Do I buy DRM?

IDGNS: What’s your view on DRM and how it will impact the movie download business?

Navin: The bottom line is that DRM is bad for the content provider and it’s bad for the consumer, and the reason it’s being used today is because we’re in the very early stages of a new product cycle for the entertainment industry and they want to walk before they run.

I think the future will not be marked by digital rights management. It will be marked by advertising-supported content that’s clear of DRM, because the content publisher wants it to be as widely distributed as possible and consumed over as many platforms as possible. And we hope to be part of that evolution, and to drive that evolution wherever we can.

This seems a logic fallacy here... Proffered is some theoretical idea that would seem better than any existing option, but no method of getting from here to there is given. Boils down to ye olde theory:practice debate. If un-DRMed content that could hit every platform and still make the most money worked, well, sure, it'd happen. Problem is that, to date, it hasn't happened and I don't see any way of convincing companies to swap paradigms mid-stride (possibly because the theory isn't practical and would mean less money for those who adopt it?).

I'd also say that less-than-perfect DRM is still very effective DRM. If I make it difficult enough for 80% of my target audience to ever get their hands on un-DRMed content, well, I bet I still make a ton of dough. It should also be noted that the leftover 20% is over-represented by the number of pirated downloads. Many of those people wouldn't have purchased the movie at any price, who in some cases might very well come into contact with embedded advertisements as an added bonus. So why not do both? Perhaps today's DRM is a dual-pronged approach.

Seriously, though, however many music files being traded are un-DRM'd tracks from iTunes? I'm betting a negligible number, or at least one small enough that it doesn't impact profits as badly as the iTMS pumps them back up. It's a net gain, thanks to DRM.

Perhaps also worth noting is the extreme change in programming required for embedded advertisement to work. Look at the Disney Channel; they've already mastered "advertising-supported content" embedded to the point that it can't be removed. I caught two episodes of the DoodleBops stuck at the doctor's recently. It's non-stop brand bombardment, evident in part by my remembering the name after having only seen an hour's worth of shows. The beginning is, I assume, always the same, in fact I believe likely a third of the show is the same episode to episode, including the intro and scene setup pieces. The intro makes a pretty big point of repeating the characters' names, quite clearly so that kids know who their favorite is (Thomas the Train is little different). The songs sung are essentially warm-ups for the Doodlebop concerts, following very clearly in the Wiggles and Barney's footsteps. Katie Couric's move to CBS was, in many ways, handled with very few variations on that theme.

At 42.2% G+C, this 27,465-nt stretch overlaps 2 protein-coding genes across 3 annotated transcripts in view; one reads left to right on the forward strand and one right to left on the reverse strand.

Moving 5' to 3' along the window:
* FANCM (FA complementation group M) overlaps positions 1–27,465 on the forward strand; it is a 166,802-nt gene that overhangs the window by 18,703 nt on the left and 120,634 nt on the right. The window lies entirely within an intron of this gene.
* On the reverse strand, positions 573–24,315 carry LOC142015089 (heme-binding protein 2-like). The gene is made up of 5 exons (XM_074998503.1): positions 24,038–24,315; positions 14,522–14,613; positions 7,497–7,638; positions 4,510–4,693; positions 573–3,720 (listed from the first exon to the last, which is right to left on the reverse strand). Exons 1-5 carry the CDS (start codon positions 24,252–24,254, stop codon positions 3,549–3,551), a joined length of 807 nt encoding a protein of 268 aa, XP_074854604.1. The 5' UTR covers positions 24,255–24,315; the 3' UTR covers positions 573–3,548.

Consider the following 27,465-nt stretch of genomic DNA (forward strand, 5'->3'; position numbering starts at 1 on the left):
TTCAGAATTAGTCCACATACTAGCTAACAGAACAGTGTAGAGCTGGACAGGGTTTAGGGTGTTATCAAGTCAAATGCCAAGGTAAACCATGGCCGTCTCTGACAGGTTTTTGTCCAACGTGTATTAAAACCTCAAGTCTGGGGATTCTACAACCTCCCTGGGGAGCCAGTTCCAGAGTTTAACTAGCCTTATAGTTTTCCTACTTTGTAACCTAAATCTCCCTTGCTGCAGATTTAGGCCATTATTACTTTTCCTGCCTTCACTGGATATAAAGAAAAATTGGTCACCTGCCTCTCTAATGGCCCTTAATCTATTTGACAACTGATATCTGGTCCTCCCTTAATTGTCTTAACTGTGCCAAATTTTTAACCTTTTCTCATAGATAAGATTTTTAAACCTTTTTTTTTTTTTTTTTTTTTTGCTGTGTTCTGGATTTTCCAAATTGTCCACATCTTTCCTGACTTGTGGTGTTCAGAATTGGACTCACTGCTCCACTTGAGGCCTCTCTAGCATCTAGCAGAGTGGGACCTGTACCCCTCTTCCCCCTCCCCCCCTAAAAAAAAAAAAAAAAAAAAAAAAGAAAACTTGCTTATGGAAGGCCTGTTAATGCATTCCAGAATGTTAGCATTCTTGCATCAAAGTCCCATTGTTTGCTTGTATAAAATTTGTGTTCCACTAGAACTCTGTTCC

If this is the style DRMless distribution encourages -- because believe me, if they're conventional commercials in an open format, they'll be removed by the first schmoe that gets their hands on it -- I don't think I'm voting for it.

It's a mistake to assume that the market is going to passively create worthwhile content that's freely accessible. If I've read Navin, apparently co-creator of BitTorrent, correctly, his community-straddling position (capitalism/consumerism and "openness") is an unsuccessful synthesis of both.

Speaking of, if YouTube can provide crossplatform users with video they can watch, why can't CBS News?